1. Does this idea make college more accessible, especially for low income students in the U.S.?

Yes! - 36.4%

To a degree - 50%

Not that I can tell - 13.6%

2. Does this idea think beyond current cost structures of college and activate new sectors or partners?

Yes! - 68.2%

It's attempting to - 27.3%

Not that I can tell - 4.5%

3. How excited are you about this idea?

I'm so excited I just can't hide it! - 59.1%

I'm pretty neutral in my excitement level - 31.8%

I don't feel very excited about this idea. - 9.1%

74 comments

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Photo of Eric Geisterfer
Team

Hi Jim,
Congrats on making it to the final phase. I used to be in insurance and I see a fundamental problem with the insurance route. Approximately 65% of US kids go to college which means you will have an insurance claims rate of 65%. If you look at Property & Casualty insurance, the claims rate is in the single digits and the people purchasing it pay premiums throughout their lives (think how long you'll be paying for auto insurance or insurance on your house - over your entire lifetime). If the claims rate in P&C were in the 65% rate and buyers would only be paying premiums for 17 years (the time frame you use for paying into the college insurance policy) , the premiums for P&C would be much much greater - to the point where they would be prohibitive. The same goes for term life or long term care. You're paying in over a much longer time period, and the older you get the more you pay. Unfortunately, this is the fundamental reason why the insurance concept doesn't work for college tuition. The time period where you collect premiums is too short and the claims rate is too high. I don't want to be negative, I'm just pointing out reality.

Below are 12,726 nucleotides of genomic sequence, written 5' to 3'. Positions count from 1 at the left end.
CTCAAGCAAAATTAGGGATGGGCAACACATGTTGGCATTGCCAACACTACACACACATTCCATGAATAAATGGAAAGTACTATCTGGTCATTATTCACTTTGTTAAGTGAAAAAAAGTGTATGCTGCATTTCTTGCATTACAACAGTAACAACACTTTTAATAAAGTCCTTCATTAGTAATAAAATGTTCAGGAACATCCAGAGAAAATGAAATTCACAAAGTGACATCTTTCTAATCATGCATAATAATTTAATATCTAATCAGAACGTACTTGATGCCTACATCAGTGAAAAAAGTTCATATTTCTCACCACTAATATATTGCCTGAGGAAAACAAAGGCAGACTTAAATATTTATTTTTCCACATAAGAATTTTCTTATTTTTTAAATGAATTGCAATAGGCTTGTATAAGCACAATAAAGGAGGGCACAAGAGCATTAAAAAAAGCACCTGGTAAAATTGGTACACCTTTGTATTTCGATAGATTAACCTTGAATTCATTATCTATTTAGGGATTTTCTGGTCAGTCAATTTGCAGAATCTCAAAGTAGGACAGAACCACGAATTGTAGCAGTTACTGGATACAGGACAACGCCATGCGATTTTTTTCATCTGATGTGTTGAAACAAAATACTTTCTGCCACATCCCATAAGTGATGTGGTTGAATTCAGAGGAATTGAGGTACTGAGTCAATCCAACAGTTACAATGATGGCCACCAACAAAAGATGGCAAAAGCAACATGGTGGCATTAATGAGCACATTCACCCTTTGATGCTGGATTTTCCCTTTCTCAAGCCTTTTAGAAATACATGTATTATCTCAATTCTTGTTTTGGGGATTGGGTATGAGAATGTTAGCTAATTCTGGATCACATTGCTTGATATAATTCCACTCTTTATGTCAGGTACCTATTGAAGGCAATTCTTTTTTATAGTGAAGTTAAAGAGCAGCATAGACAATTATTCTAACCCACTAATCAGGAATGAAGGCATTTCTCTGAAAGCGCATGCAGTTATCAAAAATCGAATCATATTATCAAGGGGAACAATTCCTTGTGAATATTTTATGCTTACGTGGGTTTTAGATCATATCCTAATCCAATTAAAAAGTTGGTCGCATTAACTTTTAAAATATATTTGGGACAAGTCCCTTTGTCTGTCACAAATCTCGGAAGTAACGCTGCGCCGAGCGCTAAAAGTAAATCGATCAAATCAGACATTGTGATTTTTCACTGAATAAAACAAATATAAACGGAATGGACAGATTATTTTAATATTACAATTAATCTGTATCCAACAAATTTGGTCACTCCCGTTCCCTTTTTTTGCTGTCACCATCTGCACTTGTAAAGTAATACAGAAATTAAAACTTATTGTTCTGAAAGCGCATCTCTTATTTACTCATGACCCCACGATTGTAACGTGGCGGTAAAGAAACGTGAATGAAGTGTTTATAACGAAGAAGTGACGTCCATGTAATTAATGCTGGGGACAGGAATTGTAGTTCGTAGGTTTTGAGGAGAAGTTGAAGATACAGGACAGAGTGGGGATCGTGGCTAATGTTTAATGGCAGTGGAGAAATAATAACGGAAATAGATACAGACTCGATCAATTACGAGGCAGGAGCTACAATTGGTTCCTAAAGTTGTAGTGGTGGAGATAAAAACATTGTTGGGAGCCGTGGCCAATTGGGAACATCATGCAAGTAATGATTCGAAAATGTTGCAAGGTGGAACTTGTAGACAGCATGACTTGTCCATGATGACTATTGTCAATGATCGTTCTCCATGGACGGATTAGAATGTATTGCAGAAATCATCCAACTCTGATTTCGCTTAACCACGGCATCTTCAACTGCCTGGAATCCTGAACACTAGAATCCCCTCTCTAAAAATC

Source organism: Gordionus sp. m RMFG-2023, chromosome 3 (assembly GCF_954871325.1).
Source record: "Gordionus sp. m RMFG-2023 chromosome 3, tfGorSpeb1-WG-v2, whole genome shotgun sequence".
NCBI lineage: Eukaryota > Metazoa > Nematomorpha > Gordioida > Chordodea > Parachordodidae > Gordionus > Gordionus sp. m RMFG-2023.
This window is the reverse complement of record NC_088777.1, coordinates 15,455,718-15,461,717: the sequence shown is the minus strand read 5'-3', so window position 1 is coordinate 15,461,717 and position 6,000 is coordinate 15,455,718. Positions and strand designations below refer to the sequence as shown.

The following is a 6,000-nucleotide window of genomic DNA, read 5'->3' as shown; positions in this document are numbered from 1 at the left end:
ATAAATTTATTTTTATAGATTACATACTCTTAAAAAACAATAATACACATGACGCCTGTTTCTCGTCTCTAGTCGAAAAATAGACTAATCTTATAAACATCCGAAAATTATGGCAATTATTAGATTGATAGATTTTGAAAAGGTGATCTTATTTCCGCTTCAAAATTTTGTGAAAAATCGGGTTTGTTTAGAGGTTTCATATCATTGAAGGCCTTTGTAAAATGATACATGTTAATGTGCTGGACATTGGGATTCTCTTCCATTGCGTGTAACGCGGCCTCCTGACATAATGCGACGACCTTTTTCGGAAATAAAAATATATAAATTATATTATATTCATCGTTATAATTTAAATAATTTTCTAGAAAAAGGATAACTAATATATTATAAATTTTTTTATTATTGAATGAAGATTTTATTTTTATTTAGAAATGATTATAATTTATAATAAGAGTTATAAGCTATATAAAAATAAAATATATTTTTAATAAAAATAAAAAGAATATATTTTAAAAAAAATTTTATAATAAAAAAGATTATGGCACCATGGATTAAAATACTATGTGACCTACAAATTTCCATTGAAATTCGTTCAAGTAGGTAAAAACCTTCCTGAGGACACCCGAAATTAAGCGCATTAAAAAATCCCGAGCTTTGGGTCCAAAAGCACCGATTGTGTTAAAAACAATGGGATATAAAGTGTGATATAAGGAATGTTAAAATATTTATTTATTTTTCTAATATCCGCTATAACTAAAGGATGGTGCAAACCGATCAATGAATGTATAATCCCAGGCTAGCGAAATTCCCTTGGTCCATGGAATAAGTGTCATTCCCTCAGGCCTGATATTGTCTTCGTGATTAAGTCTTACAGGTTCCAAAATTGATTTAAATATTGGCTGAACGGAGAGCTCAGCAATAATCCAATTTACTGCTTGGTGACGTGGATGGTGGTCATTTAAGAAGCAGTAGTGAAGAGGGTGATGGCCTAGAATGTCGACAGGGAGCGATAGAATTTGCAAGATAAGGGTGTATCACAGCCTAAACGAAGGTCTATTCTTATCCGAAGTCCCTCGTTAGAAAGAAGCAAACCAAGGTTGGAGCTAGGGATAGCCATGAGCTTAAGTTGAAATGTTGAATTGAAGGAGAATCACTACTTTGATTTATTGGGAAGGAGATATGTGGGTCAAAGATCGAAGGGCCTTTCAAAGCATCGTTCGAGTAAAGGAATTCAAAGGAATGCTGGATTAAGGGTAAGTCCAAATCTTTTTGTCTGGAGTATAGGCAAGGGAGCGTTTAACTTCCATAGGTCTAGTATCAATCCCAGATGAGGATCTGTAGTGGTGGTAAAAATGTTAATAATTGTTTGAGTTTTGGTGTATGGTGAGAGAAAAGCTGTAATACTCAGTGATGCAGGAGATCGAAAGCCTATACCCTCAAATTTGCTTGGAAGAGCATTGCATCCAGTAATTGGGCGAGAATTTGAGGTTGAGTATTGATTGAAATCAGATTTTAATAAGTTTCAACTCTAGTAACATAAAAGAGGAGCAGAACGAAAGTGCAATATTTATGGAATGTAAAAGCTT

Photo of Jim Rosenberg
Team

Hi Eric,

Thanks for the note. Your definitely not being negative, just challenging -- which is what I think makes this community work so well. You are pointing at the critical "technology" question here: is there a financial model for the insurance that can work for the provider and the consumers? Education insurance would fall in the "high frequency, high severity" bucket which I've learned is a tough space to make insurance work (e.g. the current challenges in long term care insurance). My current thinking is that it could only work in a nonprofit model (forgoing profits and using investment returns to lower premiums),  perhaps only for the population with lower college attendance rates (families where the parents do not have college educations), and perhaps then still needing subsidies. Even with those limits, education insurance or a "co-op model" (the same concept) may still be a more effective way to bring together personal investment and public investment to lower the cost of college for families. If a large scale insurer / co-op creates a powerful player that can represent family interests and negotiate against the large annual tuition increases we see, then we have another benefit.  

It's definitely very speculative at this point. My next step is to talk with more industry people and see if we can build (or rule out) a real financial model.  Did you have a chance to look through my prototype on costs (https://docs.google.com/document/d/1AESbY_6nQtUfPGJ5fHapCCO11cOGgcM10kFp7-nonUA/edit)? I'd love to hear any further thoughts on that, to help me see the holes.

Thanks!

Jim